“First of its Kind”: Feds Bring Criminal Charges Against Pharma Distributor, Ceo in Opioid Case

The government is getting even more aggressive in fighting the opioid epidemic.  This week, for the first time, federal prosecutors brought felony charges against a major pharmaceutical distributor, its former CEO and another executive related to the opioid crisis.  The company is one of the country’s largest pharmaceutical distributors.  With this case, the Drug Enforcement Administration seeks to “send shock waves” through the industry.  This bold approach is the first of its kind for the opioid crisis, where the federal government is now asserting felony drug trafficking charges against a drug distributor and its executives, charges usually brought against drug dealers, cartels and other organized crime kingpins. 
Pharmaceutical distributors fill orders from pharmacies and have a duty to monitor and report anything suspicious, such as large orders, patterns and other signs that the orders are going to the opioid black market.  For years, federal and state authorities have been battling the opioid epidemic in civil courts for the most part, and imposing civil penalties against pharmaceutical distributors.  In announcing the charges, the Manhattan United States Attorney explicitly warned others, vowing that his prosecutors will “do everything in [their] power to combat this epidemic, from street-level dealers to the executives who illegally distribute drugs from their boardrooms.”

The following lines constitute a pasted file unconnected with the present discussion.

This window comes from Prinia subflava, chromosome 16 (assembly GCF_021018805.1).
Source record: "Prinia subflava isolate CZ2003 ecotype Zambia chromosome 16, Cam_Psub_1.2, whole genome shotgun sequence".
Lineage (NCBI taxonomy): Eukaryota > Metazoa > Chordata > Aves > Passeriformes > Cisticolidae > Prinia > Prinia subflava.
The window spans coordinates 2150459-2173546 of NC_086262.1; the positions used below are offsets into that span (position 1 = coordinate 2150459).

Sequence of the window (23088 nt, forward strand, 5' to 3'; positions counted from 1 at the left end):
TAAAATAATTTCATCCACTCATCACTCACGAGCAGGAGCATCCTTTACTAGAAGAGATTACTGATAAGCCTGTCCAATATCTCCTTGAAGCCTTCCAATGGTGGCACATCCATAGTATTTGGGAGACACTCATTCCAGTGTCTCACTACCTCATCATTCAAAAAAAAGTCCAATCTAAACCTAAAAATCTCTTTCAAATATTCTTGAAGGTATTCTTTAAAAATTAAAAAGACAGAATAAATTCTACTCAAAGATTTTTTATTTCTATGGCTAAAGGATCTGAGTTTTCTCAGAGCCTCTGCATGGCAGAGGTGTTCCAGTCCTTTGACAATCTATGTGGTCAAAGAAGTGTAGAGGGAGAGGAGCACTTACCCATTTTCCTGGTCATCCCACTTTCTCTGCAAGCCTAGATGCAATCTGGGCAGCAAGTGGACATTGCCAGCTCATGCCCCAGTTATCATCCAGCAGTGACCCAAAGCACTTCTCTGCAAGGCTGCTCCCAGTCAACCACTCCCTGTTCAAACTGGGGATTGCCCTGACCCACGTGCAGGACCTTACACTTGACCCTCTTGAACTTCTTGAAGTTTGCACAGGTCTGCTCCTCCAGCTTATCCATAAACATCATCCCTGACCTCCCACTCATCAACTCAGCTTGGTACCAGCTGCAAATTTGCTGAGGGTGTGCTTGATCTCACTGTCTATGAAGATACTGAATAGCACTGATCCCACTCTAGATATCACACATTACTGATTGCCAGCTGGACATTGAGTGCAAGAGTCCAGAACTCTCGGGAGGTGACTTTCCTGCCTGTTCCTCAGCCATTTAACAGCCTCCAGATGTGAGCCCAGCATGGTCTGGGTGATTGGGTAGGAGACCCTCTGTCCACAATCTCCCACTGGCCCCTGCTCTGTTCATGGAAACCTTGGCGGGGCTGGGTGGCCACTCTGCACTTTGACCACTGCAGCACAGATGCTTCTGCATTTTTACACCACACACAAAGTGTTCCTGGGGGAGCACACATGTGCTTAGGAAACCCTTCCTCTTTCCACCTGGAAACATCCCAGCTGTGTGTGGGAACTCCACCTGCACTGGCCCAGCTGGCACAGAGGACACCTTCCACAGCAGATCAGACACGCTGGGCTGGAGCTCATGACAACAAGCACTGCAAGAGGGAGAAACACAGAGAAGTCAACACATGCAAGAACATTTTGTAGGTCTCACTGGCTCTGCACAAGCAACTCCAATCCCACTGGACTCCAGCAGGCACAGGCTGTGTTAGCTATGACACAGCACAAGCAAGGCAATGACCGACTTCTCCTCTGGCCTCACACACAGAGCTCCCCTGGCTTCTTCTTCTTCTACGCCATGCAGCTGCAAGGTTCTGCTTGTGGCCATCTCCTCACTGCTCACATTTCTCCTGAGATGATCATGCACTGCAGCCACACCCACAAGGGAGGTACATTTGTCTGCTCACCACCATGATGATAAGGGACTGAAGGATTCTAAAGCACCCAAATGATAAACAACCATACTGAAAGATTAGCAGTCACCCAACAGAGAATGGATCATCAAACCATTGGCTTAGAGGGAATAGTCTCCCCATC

Herman Law P.A. is closely monitoring this case and we expect more criminal prosecutions, as the government revs up its efforts and reaches up the chain to arrest owners and other high level company employees. The Federal and State governments are aggressively seeking new approaches to investigate and prosecute drug companies and professionals they feel are responsible for the continuing opioid crisis.   They are and will continue to use all of the vast government resources.  Individuals and corporations distributing or otherwise involved in the pharmaceutical industry are on the government’s radar and these charges could be a sign of where the prosecutors are heading next. 
In this case, the distributor entered into a non prosecution agreement, accepting responsibility and agreeing to pay a $20 million fine, along with taking other actions.  This agreement recognizes the criminal liability of the company, while also resolving the matter in a fair way and avoiding federal convictions and potential prison time.  But such non-prosecution consent decrees or agreements are given sparingly in federal court. At Herman Law, we understand that people and companies make mistakes.  If you are facing an investigation or being contacted by federal or state agencies, call us to discuss your case.